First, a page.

(NEEDS FINISHING)You don’t have to be a nerd to be blown away by awesome sound. If you’re reading this post, you’re probably into home audio and care about sound quality in your home entertainment system. You may love movies and have a home theater system. You may love being immersed in 7.1-channel surround sound and feeling like you’re in the middle of the action. If this sounds like you, you’ll want to know about two features in 7-channel AV receivers and high-end sound bars: Dolby Atmos and DTS:X.

A brief look at the evolution of home theatre sound will give some context to these new features. When you first heard 5.1-channel surround sound, you were probably amazed at how much fuller and more lifelike it sounded compared to 2-channel stereo sound.

5.1-Channel Surround Sound

By the way, 5.1 means there are five speakers at ear level – front left, center, front right, surround left and surround right. The .1 indicates one subwoofer.

7.1-Channel Surround Sound

Then came remarkably expansive 7.1-channel surround sound, which added two ear-level speakers behind the listener: surround back left and surround back right. We were one step closer to having that movie theater experience in our living rooms. The sound was engrossing, but we were still trapped in a two-dimensional world.

Object-Based Audio

Well, movie fans, the third dimension has arrived! Get ready to have your mind blown by object-based audio. If you’ve seen Captain America: Civil War or Star Wars: Episode VII – The Force Awakens in a Dolby Atmos-enabled theater, you’ve experienced this amazing technology. That same thrilling three-dimensional sound technology is available for your home!

What makes object-based audio so much better than surround sound? In multichannel audio, sounds are associated with speakers. Sounds coming from in front of you come out of the front speakers, and as they move around you, they move from speaker to speaker. In object-based audio, each sound is an object that can be programmed by sound engineers to move independently. For example, the data that describes each object and how it is moving is sent in the soundtrack or bitstream to your Dolby Atmos or DTS:X-capable AV receiver. Based on where your speakers are in the room, your AV receiver determines which combinations of speakers to use to create the sound. Two companies are pioneering this revolutionary technology.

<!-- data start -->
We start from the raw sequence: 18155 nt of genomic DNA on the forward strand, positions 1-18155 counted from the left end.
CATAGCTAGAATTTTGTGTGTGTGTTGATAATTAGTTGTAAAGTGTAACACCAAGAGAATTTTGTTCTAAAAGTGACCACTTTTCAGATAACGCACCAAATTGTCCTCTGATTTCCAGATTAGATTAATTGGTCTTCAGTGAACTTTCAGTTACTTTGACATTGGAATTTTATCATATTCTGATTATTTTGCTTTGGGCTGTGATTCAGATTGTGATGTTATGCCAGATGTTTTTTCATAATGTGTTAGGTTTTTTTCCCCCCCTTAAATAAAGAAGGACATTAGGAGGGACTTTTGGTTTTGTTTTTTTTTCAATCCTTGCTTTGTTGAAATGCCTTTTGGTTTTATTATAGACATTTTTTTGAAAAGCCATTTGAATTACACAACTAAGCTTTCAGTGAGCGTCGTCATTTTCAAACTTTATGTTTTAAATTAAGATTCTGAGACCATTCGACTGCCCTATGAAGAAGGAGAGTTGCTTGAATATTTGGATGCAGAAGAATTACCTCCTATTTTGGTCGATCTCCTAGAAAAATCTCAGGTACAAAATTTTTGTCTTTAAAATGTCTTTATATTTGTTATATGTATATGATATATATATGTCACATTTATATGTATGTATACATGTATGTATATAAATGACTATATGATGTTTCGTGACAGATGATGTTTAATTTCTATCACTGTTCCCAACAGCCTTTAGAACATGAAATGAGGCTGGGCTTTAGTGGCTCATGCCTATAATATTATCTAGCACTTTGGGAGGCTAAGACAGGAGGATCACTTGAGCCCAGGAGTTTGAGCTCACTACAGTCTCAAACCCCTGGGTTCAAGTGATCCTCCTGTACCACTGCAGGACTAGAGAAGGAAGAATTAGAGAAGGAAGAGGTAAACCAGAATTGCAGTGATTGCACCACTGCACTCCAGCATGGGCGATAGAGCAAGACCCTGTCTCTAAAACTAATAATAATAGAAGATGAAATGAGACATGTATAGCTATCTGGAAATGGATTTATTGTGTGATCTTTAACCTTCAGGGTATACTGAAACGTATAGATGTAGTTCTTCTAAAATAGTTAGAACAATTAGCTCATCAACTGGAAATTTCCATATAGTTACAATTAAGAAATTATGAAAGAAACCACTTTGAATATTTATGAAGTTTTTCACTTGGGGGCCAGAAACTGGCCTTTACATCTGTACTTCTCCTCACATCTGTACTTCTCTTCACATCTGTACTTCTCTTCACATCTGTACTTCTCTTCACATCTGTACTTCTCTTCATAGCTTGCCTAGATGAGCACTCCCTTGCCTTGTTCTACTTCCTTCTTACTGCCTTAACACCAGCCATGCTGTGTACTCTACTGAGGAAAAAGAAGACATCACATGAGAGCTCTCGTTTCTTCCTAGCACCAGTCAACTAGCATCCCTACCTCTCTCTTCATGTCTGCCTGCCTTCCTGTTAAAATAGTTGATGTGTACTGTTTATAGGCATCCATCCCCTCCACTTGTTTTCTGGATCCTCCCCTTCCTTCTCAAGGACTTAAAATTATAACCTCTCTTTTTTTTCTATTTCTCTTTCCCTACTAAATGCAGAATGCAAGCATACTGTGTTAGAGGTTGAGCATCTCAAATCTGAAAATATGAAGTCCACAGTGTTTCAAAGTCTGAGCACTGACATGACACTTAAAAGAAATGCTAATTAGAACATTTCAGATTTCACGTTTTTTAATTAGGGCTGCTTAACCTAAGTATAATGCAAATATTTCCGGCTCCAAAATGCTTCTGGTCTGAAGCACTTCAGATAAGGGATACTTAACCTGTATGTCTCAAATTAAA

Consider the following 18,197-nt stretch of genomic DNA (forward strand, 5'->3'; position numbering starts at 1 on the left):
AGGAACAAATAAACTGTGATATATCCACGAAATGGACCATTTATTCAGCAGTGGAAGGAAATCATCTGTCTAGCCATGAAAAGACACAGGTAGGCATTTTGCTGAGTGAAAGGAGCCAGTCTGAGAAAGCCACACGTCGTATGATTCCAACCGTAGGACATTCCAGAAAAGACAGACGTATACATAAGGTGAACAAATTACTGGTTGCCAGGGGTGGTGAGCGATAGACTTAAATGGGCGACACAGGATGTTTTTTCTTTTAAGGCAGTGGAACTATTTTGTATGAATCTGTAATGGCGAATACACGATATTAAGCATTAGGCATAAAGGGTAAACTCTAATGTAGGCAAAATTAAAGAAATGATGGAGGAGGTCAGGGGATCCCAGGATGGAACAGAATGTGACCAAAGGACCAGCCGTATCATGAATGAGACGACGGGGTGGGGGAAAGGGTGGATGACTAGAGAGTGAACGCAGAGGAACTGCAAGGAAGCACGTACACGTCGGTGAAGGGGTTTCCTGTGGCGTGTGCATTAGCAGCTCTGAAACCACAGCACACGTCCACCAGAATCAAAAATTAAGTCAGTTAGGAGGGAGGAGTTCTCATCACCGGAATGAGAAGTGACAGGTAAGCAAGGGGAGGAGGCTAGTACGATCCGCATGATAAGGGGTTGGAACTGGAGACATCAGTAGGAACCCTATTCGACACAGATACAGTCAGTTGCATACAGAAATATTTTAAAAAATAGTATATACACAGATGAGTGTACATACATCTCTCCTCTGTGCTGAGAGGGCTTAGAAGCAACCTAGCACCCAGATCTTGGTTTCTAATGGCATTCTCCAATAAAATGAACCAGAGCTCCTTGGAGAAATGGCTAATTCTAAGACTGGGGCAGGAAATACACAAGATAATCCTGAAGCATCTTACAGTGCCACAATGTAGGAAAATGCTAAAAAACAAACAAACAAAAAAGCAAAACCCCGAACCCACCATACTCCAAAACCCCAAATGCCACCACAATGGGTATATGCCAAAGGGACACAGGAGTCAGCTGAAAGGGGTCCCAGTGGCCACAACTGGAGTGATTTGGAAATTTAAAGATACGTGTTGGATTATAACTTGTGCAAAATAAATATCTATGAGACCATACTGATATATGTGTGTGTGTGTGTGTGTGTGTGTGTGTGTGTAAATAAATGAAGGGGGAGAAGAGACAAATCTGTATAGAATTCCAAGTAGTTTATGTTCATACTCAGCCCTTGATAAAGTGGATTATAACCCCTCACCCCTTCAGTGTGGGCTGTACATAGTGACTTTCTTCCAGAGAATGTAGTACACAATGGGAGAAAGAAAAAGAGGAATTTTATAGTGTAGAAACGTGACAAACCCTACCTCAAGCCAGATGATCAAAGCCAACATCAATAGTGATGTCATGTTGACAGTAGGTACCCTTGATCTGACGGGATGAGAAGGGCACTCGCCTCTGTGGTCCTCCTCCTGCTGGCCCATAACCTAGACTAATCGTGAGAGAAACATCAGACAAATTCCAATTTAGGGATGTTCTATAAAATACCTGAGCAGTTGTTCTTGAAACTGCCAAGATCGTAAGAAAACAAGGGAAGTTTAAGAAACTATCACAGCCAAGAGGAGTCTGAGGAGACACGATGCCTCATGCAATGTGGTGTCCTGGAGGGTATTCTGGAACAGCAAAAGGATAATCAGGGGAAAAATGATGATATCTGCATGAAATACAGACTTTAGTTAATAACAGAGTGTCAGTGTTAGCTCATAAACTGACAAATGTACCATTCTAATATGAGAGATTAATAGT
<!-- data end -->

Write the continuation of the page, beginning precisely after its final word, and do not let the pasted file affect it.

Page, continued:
Dolby Atmos

Dolby Laboratories, Inc. released its object-based audio technology, Dolby Atmos, in movie theaters in 2012, coinciding with the release of the Pixar movie Brave. The movie is hailed for its many technical innovations, including incredibly immersive 3D sound. Dolby Atmos accomplishes this effect with up to 128 individually programmed sound objects moving independently in 3D space. When you play a soundtrack or bitstream, Dolby Atmos maps the sound objects to the available speaker configuration. Dolby Atmos recommends adding at least two and ideally four overhead speakers to a surround sound setup for a 7.1.4-channel system. The .4 indicates the number of overhead speakers, which can be actual ceiling speakers or upward-firing Dolby Atmos-enabled speakers that sit at ear level. Even if you only have a 5.1-channel system, Dolby Atmos content will play back in the best way for your system to provide the optimal listening experience.


DTS announced its object-based audio technology, DTS:X, in 2015. You may have seen the movies Independence Day or London Has Fallen, which feature DTS:X. One of the main differences from Dolby Atmos for home users is that DTS:X does not require any specific speaker configuration. It adapts to the number and location of the speakers you already have. For you technology geeks out there, DTS:X also accommodates an unlimited number of sound objects, as opposed to Dolby Atmos’ 128-object limit.